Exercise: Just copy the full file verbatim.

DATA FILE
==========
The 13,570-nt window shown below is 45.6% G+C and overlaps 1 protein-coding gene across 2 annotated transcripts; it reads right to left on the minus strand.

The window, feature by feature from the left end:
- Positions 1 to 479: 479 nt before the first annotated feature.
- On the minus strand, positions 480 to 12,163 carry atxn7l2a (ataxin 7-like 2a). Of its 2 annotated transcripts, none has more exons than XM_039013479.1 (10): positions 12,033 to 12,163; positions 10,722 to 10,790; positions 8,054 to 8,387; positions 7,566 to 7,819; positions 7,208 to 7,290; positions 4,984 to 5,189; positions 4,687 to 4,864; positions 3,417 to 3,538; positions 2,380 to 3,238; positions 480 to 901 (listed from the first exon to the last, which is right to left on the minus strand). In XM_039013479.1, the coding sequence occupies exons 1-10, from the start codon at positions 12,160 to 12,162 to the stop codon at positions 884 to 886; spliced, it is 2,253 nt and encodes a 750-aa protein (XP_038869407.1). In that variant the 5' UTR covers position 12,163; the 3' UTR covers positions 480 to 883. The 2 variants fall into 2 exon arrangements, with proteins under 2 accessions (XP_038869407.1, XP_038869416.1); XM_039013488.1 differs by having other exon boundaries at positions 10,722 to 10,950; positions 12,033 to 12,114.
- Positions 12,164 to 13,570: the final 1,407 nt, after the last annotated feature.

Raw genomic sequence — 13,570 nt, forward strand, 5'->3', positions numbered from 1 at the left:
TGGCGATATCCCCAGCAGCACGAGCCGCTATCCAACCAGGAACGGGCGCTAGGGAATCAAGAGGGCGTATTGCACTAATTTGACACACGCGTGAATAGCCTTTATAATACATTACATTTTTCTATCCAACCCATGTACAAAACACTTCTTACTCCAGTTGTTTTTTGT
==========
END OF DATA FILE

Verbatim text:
The 13,570-nt window shown below is 45.6% G+C and overlaps 1 protein-coding gene across 2 annotated transcripts; it reads right to left on the minus strand.

The window, feature by feature from the left end:
- Positions 1 to 479: 479 nt before the first annotated feature.
- On the minus strand, positions 480 to 12,163 carry atxn7l2a (ataxin 7-like 2a). Of its 2 annotated transcripts, none has more exons than XM_039013479.1 (10): positions 12,033 to 12,163; positions 10,722 to 10,790; positions 8,054 to 8,387; positions 7,566 to 7,819; positions 7,208 to 7,290; positions 4,984 to 5,189; positions 4,687 to 4,864; positions 3,417 to 3,538; positions 2,380 to 3,238; positions 480 to 901 (listed from the first exon to the last, which is right to left on the minus strand). In XM_039013479.1, the coding sequence occupies exons 1-10, from the start codon at positions 12,160 to 12,162 to the stop codon at positions 884 to 886; spliced, it is 2,253 nt and encodes a 750-aa protein (XP_038869407.1). In that variant the 5' UTR covers position 12,163; the 3' UTR covers positions 480 to 883. The 2 variants fall into 2 exon arrangements, with proteins under 2 accessions (XP_038869407.1, XP_038869416.1); XM_039013488.1 differs by having other exon boundaries at positions 10,722 to 10,950; positions 12,033 to 12,114.
- Positions 12,164 to 13,570: the final 1,407 nt, after the last annotated feature.

Raw genomic sequence — 13,570 nt, forward strand, 5'->3', positions numbered from 1 at the left:
TGGCGATATCCCCAGCAGCACGAGCCGCTATCCAACCAGGAACGGGCGCTAGGGAATCAAGAGGGCGTATTGCACTAATTTGACACACGCGTGAATAGCCTTTATAATACATTACATTTTTCTATCCAACCCATGTACAAAACACTTCTTACTCCAGTTGTTTTTTGT